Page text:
The Pentagon’s advanced research arm is always dreaming up crazy, futuristic technologies that will shape the future of the military and society. DARPA was involved in early Internet development, and these days the agency works on everything from drone-slaying lasers to humanoid robots that could save your life.
Every year, DARPA gives out young faculty awards aimed at recruiting the "rising star" researchers in academia to devote their brains to the military’s technological needs. "The long-term goal of the program is to develop the next generation of scientists and engineers in the research community who will focus a significant portion of their future careers on DoD and National Security issues," this year's grant program announcement reads.
The agency doesn’t want these young geniuses to work on just anything, though. DARPA is seeking applications in 18 topic areas, offering some insight into the agency’s priorities and interests. Here are a couple of topics we found particularly intriguing:
The "Neurobiological Mechanisms of Social Media Processing" topic area seeks researchers to investigate how the use of social media tools affects people’s underlying thoughts and behaviors, such as their levels of empathy and social cognition.
The "Next Generation Neural Sensing for Brain-Machine Interfaces" topic area seeks improvements upon the outdated methods of implanting sensors into the brain to sense neural activity. Instead, they’d like new, non-invasive techniques for sensing the firing activities from "large numbers of single neurons simultaneously" in awake, behaving subjects. They state they are not looking for variations on the MRI method so common today.
In "Neural Inspired Computer Engineering," DARPA asks, why can’t computer systems work more like neural systems? The agency wants researchers to go beyond very simple silicon neural circuits that exist today and instead make "complex subsystems" consisting of large numbers of artificial neurons.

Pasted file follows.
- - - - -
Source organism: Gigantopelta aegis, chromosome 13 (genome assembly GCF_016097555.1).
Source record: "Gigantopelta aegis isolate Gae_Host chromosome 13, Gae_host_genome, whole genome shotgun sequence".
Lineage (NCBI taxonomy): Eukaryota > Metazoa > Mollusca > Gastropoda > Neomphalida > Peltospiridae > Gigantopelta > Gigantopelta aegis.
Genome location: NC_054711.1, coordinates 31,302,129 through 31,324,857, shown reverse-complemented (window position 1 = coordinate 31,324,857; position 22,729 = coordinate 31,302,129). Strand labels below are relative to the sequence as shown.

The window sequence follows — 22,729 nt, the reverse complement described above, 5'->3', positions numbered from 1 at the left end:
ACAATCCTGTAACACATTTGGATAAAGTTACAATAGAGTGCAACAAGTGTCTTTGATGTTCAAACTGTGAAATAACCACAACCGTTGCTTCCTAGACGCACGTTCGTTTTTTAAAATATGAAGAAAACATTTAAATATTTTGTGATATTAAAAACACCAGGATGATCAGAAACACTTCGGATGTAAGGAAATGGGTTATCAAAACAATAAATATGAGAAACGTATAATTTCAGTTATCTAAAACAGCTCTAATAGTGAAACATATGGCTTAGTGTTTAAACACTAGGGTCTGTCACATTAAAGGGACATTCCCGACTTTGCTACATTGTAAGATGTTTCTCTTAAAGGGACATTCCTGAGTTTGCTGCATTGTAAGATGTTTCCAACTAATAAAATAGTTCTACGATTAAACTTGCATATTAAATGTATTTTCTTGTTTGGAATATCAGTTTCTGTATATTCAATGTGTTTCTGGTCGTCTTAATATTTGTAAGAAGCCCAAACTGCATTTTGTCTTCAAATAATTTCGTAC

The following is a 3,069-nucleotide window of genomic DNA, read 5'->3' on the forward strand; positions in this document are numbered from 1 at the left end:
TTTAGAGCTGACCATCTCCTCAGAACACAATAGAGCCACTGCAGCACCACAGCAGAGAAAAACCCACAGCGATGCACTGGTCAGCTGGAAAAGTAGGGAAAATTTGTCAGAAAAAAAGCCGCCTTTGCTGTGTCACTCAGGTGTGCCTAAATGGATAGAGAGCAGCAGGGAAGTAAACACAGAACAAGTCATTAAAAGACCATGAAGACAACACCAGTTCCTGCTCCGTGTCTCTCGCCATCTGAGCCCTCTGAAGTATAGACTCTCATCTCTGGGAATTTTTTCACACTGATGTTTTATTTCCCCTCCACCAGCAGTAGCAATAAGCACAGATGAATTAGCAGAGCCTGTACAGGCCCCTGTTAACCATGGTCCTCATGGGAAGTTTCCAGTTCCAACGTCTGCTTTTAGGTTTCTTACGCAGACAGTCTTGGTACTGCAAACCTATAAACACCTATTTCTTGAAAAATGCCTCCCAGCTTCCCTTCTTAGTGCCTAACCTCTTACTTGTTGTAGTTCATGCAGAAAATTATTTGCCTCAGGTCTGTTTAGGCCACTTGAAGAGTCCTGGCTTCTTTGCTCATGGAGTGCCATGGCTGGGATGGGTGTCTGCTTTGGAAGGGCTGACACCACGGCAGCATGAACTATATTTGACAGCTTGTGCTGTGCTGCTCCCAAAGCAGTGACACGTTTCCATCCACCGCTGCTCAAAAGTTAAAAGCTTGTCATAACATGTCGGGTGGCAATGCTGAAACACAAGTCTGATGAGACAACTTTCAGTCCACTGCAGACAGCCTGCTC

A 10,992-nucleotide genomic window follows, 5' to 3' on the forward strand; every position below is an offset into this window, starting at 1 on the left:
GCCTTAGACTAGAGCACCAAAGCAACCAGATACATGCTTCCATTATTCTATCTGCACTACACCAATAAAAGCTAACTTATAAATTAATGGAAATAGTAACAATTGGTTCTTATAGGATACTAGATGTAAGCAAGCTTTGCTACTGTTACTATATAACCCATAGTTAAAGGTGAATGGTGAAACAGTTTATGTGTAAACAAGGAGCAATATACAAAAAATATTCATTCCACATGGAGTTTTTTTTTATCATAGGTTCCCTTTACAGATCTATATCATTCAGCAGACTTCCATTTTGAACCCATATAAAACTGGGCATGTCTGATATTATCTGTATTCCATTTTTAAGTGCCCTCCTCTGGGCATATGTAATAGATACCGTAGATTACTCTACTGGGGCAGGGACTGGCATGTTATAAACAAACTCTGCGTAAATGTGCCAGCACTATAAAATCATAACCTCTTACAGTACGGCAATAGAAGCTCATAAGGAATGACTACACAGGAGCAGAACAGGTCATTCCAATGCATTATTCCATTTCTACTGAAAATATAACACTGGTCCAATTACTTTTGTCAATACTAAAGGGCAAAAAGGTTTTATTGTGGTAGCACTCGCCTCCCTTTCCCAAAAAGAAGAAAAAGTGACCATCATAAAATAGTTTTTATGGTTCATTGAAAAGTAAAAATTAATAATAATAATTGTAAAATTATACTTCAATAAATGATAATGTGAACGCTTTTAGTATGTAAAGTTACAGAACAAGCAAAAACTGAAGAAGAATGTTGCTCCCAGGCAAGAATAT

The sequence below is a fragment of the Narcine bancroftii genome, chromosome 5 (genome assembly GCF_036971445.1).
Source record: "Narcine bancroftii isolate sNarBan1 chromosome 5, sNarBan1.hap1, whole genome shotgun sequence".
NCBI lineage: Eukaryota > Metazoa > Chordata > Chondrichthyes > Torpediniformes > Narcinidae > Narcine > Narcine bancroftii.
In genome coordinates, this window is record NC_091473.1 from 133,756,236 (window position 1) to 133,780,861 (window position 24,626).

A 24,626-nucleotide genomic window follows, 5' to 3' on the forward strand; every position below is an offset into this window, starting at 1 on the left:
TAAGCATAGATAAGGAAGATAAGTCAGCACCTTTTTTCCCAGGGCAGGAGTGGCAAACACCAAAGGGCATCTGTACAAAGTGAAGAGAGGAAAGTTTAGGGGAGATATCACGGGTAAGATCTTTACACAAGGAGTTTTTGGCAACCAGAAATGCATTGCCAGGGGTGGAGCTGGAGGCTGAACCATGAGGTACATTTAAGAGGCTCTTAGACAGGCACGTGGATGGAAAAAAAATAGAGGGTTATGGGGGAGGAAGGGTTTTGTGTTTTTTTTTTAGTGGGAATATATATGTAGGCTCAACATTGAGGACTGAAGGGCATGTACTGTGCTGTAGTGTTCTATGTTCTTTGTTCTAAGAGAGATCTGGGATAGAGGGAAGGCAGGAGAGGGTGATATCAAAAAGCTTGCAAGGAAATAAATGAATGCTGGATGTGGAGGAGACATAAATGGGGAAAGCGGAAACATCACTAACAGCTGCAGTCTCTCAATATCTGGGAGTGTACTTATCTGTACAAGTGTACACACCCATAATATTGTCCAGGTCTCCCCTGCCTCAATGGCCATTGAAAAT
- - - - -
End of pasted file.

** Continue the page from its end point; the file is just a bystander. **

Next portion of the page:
Even if successful, current approaches to creating a controlled fusion reactors would never work for military applications, which would require compact power plants. The DoD is looking for better tools to explore "Alternate Fusion Concepts"—configurations for fusion reactors that we hardly understand today, but could be promising in the future.
In the "New Materials and Devices for Monitoring and Modulating Local Physiology" section, the military is looking for innovative ways to interact with localized nerve and immune functions in the human body. These next-generation implants could, according to the document, "lead to transformative therapies and regenerative medicine that are highly specific and local...and methods for continuous physiological monitoring."
The rest of the proposal areas are also technical, but make for fascinating reading. DARPA's winners get a maximum of $250,000 a year for two years to fund their work. They also have potential, if their results are particularly noteworthy, to continue receiving funding for their work. Given the military's track record of producing technologies that trickle down into civilian lives, these topics are an exciting if somewhat concerning version of the future to come.
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